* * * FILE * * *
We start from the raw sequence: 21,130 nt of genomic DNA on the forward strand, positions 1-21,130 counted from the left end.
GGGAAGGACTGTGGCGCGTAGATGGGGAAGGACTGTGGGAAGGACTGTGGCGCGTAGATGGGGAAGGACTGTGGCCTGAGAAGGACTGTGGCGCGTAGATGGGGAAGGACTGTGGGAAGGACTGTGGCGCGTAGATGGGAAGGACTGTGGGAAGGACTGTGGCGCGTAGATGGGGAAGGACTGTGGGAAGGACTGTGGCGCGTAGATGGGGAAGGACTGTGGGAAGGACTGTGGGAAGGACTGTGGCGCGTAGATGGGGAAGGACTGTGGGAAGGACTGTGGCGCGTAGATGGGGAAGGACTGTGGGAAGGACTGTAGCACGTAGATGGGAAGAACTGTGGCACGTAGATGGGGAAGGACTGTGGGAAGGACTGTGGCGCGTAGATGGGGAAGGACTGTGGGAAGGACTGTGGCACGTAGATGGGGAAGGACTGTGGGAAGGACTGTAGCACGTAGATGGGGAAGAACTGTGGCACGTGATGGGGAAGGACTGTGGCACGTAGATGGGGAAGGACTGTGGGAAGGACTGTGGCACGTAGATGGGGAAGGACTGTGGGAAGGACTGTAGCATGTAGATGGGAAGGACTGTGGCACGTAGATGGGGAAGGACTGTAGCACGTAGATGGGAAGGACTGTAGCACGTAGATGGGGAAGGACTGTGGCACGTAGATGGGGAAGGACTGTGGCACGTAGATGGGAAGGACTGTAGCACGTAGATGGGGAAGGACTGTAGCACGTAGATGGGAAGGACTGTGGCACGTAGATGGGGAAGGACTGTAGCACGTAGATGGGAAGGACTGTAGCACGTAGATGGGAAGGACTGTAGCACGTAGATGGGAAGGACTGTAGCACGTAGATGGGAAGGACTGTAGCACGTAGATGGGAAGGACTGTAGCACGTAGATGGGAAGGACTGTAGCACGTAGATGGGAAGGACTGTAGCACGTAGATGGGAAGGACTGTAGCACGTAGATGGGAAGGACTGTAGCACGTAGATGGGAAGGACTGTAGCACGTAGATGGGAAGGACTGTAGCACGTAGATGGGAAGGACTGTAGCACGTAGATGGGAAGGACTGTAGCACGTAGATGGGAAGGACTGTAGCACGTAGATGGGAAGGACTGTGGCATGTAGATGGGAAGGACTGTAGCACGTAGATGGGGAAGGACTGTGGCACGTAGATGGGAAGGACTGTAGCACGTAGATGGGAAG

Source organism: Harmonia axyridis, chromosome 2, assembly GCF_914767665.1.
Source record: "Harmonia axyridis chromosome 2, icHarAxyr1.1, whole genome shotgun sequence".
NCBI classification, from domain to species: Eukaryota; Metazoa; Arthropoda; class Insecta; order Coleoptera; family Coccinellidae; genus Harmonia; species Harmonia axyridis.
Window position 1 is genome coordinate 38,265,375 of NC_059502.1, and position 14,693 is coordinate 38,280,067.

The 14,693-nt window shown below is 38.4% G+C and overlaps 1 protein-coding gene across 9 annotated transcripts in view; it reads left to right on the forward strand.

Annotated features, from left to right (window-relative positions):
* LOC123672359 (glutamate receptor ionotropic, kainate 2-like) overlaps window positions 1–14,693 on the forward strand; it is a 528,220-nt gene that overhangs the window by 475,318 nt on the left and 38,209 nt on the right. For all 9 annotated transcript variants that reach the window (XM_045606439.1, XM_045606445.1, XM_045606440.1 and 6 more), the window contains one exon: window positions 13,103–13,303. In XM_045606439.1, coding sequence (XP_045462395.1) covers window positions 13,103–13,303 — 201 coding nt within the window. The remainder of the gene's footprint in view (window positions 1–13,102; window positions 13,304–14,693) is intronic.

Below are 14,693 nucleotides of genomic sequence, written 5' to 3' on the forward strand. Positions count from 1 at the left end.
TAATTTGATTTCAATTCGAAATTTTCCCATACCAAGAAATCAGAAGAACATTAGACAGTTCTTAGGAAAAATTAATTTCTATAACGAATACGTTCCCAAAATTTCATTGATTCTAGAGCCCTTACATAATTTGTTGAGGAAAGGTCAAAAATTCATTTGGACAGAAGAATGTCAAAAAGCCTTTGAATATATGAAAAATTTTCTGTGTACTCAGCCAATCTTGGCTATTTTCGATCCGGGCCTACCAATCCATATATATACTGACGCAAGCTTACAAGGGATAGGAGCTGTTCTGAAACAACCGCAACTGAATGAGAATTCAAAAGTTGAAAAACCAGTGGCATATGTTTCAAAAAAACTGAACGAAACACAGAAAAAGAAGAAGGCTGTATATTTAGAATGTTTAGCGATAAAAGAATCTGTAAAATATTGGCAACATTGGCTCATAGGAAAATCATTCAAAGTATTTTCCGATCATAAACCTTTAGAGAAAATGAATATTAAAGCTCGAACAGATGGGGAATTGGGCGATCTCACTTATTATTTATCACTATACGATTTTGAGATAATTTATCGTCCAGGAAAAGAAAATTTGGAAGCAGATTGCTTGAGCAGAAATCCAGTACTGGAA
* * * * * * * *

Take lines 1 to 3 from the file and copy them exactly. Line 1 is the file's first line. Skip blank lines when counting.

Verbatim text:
We start from the raw sequence: 21,130 nt of genomic DNA on the forward strand, positions 1-21,130 counted from the left end.
GGGAAGGACTGTGGCGCGTAGATGGGGAAGGACTGTGGGAAGGACTGTGGCGCGTAGATGGGGAAGGACTGTGGCCTGAGAAGGACTGTGGCGCGTAGATGGGGAAGGACTGTGGGAAGGACTGTGGCGCGTAGATGGGAAGGACTGTGGGAAGGACTGTGGCGCGTAGATGGGGAAGGACTGTGGGAAGGACTGTGGCGCGTAGATGGGGAAGGACTGTGGGAAGGACTGTGGGAAGGACTGTGGCGCGTAGATGGGGAAGGACTGTGGGAAGGACTGTGGCGCGTAGATGGGGAAGGACTGTGGGAAGGACTGTAGCACGTAGATGGGAAGAACTGTGGCACGTAGATGGGGAAGGACTGTGGGAAGGACTGTGGCGCGTAGATGGGGAAGGACTGTGGGAAGGACTGTGGCACGTAGATGGGGAAGGACTGTGGGAAGGACTGTAGCACGTAGATGGGGAAGAACTGTGGCACGTGATGGGGAAGGACTGTGGCACGTAGATGGGGAAGGACTGTGGGAAGGACTGTGGCACGTAGATGGGGAAGGACTGTGGGAAGGACTGTAGCATGTAGATGGGAAGGACTGTGGCACGTAGATGGGGAAGGACTGTAGCACGTAGATGGGAAGGACTGTAGCACGTAGATGGGGAAGGACTGTGGCACGTAGATGGGGAAGGACTGTGGCACGTAGATGGGAAGGACTGTAGCACGTAGATGGGGAAGGACTGTAGCACGTAGATGGGAAGGACTGTGGCACGTAGATGGGGAAGGACTGTAGCACGTAGATGGGAAGGACTGTAGCACGTAGATGGGAAGGACTGTAGCACGTAGATGGGAAGGACTGTAGCACGTAGATGGGAAGGACTGTAGCACGTAGATGGGAAGGACTGTAGCACGTAGATGGGAAGGACTGTAGCACGTAGATGGGAAGGACTGTAGCACGTAGATGGGAAGGACTGTAGCACGTAGATGGGAAGGACTGTAGCACGTAGATGGGAAGGACTGTAGCACGTAGATGGGAAGGACTGTAGCACGTAGATGGGAAGGACTGTAGCACGTAGATGGGAAGGACTGTAGCACGTAGATGGGAAGGACTGTAGCACGTAGATGGGAAGGACTGTGGCATGTAGATGGGAAGGACTGTAGCACGTAGATGGGGAAGGACTGTGGCACGTAGATGGGAAGGACTGTAGCACGTAGATGGGAAG

Source organism: Harmonia axyridis, chromosome 2, assembly GCF_914767665.1.